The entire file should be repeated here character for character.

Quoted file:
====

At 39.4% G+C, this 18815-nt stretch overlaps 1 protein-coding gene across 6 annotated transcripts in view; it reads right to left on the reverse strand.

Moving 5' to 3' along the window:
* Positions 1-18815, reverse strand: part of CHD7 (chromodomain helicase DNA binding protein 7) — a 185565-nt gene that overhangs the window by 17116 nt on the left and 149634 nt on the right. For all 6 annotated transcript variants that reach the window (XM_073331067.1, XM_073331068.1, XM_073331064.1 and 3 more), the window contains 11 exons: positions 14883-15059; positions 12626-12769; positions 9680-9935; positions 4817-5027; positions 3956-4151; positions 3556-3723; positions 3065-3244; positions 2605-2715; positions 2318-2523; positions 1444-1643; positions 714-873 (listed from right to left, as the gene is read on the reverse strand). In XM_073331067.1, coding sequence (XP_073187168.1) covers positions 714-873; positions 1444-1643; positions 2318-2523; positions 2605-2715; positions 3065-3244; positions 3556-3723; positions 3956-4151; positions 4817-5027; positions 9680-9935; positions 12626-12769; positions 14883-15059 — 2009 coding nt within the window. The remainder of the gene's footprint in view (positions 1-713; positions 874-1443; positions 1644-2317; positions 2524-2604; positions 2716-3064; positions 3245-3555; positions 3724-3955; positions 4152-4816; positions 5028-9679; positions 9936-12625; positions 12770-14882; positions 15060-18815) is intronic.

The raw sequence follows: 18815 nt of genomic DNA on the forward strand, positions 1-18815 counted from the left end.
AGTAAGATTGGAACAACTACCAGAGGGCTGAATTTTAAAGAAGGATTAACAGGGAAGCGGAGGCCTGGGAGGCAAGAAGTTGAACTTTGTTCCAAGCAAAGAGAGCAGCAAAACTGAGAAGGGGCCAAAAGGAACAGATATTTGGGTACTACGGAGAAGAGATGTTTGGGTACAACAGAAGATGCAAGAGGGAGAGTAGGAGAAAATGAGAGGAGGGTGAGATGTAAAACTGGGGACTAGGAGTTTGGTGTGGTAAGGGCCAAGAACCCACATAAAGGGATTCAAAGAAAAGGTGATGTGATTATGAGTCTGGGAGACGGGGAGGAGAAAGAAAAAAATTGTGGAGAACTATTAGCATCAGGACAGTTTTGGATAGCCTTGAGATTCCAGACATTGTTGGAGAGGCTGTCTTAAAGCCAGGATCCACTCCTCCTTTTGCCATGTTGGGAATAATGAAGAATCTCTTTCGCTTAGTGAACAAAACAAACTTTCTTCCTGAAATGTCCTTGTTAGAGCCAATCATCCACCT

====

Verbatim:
At 39.4% G+C, this 18815-nt stretch overlaps 1 protein-coding gene across 6 annotated transcripts in view; it reads right to left on the reverse strand.

Moving 5' to 3' along the window:
* Positions 1-18815, reverse strand: part of CHD7 (chromodomain helicase DNA binding protein 7) — a 185565-nt gene that overhangs the window by 17116 nt on the left and 149634 nt on the right. For all 6 annotated transcript variants that reach the window (XM_073331067.1, XM_073331068.1, XM_073331064.1 and 3 more), the window contains 11 exons: positions 14883-15059; positions 12626-12769; positions 9680-9935; positions 4817-5027; positions 3956-4151; positions 3556-3723; positions 3065-3244; positions 2605-2715; positions 2318-2523; positions 1444-1643; positions 714-873 (listed from right to left, as the gene is read on the reverse strand). In XM_073331067.1, coding sequence (XP_073187168.1) covers positions 714-873; positions 1444-1643; positions 2318-2523; positions 2605-2715; positions 3065-3244; positions 3556-3723; positions 3956-4151; positions 4817-5027; positions 9680-9935; positions 12626-12769; positions 14883-15059 — 2009 coding nt within the window. The remainder of the gene's footprint in view (positions 1-713; positions 874-1443; positions 1644-2317; positions 2524-2604; positions 2716-3064; positions 3245-3555; positions 3724-3955; positions 4152-4816; positions 5028-9679; positions 9936-12625; positions 12770-14882; positions 15060-18815) is intronic.

The raw sequence follows: 18815 nt of genomic DNA on the forward strand, positions 1-18815 counted from the left end.
AGTAAGATTGGAACAACTACCAGAGGGCTGAATTTTAAAGAAGGATTAACAGGGAAGCGGAGGCCTGGGAGGCAAGAAGTTGAACTTTGTTCCAAGCAAAGAGAGCAGCAAAACTGAGAAGGGGCCAAAAGGAACAGATATTTGGGTACTACGGAGAAGAGATGTTTGGGTACAACAGAAGATGCAAGAGGGAGAGTAGGAGAAAATGAGAGGAGGGTGAGATGTAAAACTGGGGACTAGGAGTTTGGTGTGGTAAGGGCCAAGAACCCACATAAAGGGATTCAAAGAAAAGGTGATGTGATTATGAGTCTGGGAGACGGGGAGGAGAAAGAAAAAAATTGTGGAGAACTATTAGCATCAGGACAGTTTTGGATAGCCTTGAGATTCCAGACATTGTTGGAGAGGCTGTCTTAAAGCCAGGATCCACTCCTCCTTTTGCCATGTTGGGAATAATGAAGAATCTCTTTCGCTTAGTGAACAAAACAAACTTTCTTCCTGAAATGTCCTTGTTAGAGCCAATCATCCACCT